By Peter Richards
CMC Caribbean Correspondent
GEORGETOWN, Guyana, July 7, (CMC) – Caribbean Community (CARICOM) leaders ended their 37th summit here, last night, describing their two days of deliberations as “most successful” and outlining new initiatives to push the regional integration movement forward.
CARICOM Chairman and Dominica’s Prime Minister, Roosevelt Skerrit, said that the leaders had agreed on the need for “comprehensive review” of the 10-year-old CARICOM Single Market and Economy (CSME) that allows for the free movement of goods, skills, labour and services across the region.
He said that the results of the review will be considered at the Inter-sessional Summit, scheduled for Guyana in February next year.
“In the meantime, there will be an intensified public education campaign in member states, aimed at all levels of the society. The program will highlight the benefits and provisions of the CSME,” Skerrit said, adding that the CARICOM Commission on the Economy had also reported to the leaders and “set out several recommendations, aimed at fiscal sustainability, private sector stimulation, improving the business regulatory environment, moving towards sustainable growth and resource mobilisation.
Skerrit told reporters that CARICOM leaders are “fully committed to implementing all elements of the CSME regime, as we remain convinced it is our only option to achieve sustainable growth and development”.
On the issue of security, Skerrit said that the summit had been brought up-to-date on major issues, and agreed on ways to deepen and strengthen cooperation in this area.
“We approved a review of the CARICOM Crime and Security Strategy (CCSS) and discussed ways of ensuring that there was co-ordination between national security plans and the strategy,” Skerrit said, noting that the Implementation Agency for Crime and Security (IMPACS) continues to play an important role in the region’s efforts to address crime and security.
He said that the leaders also agreed that “urgent steps should be taken for completion of a number of critical regional agreements,” and, have put as a priority, completing the CARICOM Arrest Warrant Treaty.
“This is as essential instrument to address cross-border (issues) and we look forward to finalizing it before the end of the year,” he said.
On the issue of free movement, Skerrit said that even though the overwhelming majority of citizens are moving throughout the Community without hindrance, “we do have instances of denial of entry at our ports”.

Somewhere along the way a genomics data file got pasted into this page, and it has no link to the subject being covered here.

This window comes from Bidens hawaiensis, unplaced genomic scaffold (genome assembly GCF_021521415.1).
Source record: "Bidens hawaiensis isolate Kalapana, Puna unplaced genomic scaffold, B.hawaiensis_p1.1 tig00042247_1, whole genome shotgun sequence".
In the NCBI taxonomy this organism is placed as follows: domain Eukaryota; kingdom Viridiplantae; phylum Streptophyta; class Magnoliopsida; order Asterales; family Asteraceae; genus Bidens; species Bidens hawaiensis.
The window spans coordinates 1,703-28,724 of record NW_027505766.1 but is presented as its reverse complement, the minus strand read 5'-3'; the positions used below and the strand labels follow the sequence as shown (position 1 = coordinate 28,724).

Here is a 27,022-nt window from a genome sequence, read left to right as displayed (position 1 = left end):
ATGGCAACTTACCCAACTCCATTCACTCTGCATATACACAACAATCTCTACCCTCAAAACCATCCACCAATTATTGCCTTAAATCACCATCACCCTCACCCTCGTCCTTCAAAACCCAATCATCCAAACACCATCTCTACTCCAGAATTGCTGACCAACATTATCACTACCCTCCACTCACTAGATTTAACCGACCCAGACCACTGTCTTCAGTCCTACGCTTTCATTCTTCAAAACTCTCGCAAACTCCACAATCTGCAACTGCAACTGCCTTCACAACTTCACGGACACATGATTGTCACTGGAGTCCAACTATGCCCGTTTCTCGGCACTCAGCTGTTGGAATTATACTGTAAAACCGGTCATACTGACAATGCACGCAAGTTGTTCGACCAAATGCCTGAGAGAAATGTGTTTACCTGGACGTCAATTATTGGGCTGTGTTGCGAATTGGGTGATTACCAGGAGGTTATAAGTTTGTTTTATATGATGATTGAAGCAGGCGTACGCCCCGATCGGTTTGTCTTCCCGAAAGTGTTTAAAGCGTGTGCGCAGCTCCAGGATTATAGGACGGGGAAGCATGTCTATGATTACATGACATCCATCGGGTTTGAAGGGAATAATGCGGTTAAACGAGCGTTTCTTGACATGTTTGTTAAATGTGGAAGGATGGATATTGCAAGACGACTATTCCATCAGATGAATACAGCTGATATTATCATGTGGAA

“It is a matter that has to be addressed, urgently, as we are aware of the negative views that surface when these instances occur. We have guidance from the Caribbean Court of Justice, as well as from decisions which Conference has taken.
“We have mandated the CARICOM Secretariat to bring together the Chief Immigration Officers, CARICOM Ambassadors and other relevant officials, to fashion a solution to the issue,” he said.
“But we must find a solution, given its effect on our financial and trading systems in particular,” Granger said, adding that the loss of CBRs is “severely affecting member states”.
Regional countries have warned that CBRs, which enable the provision of domestic and cross-border payments — and terminated in some jurisdictions — could adversely affect their economic development, and have been making representations to countries such as the United States in a bid to reverse that situation.
Antigua and Barbuda Prime Minister, Gaston Browne, who is leading the CARICOM initiative on the matter, told the Caribbean Media Corporation (CMC), on Tuesday, that his committee would be recommending to regional leaders, at their summit here, the staging “of a global stakeholder conference, which will bring all the stakeholders together.
“We are also looking at the possibility of engaging different advocacy groups in the United States and Britain to ensure that we get across our message effectively,” he said, noting that the Caribbean’s position could be further enhanced with the various charities and foundations complaining of their inability to do business because of the CBRs situation”.
Regarding Britain’s decision to leave the European Union, the regional leaders noted that “as expected the implications of Brexit for the Community was discussed although that situation unfolds daily”.
“We are confident that the United Kingdom and the European Union will remain strong and valued partners of the Caribbean Community,” Skerrit said.
He added, while CARICOM is pleased with the developments surrounding improved diplomatic relations between Cuba and the United States, the region is still adamant that Washington lift its decades-old embargo on the Caribbean communist country.
“In that new environment in Cuba, we recognise the need to seize the trade, business and investment opportunities, including those in tourism,” Skerrit said, adding that the leaders had agreed “that every effort will be made to conclude negotiations for a second protocol to the Trade and Economic Cooperation Agreement to allow for it to be signed before the end of 2016”.
The regional leaders have also agreed to issue separate statements, regarding the border disputes involving Belize and Guatemala and Guyana and Venezuela.
Skerrit said that the meeting also discussed the issue of health in the region and endorsed the “Every Caribbean Girl, Every Caribbean Woman Initiative (ECGECW)”, intended to address key sexual and reproductive health concerns of girls and women in the Caribbean.
“The objectives of ECGECW are to reduce teenage pregnancy, prevent cervical cancer and eliminate mother-to-child transmission of HIV,” Skerrit told reporters.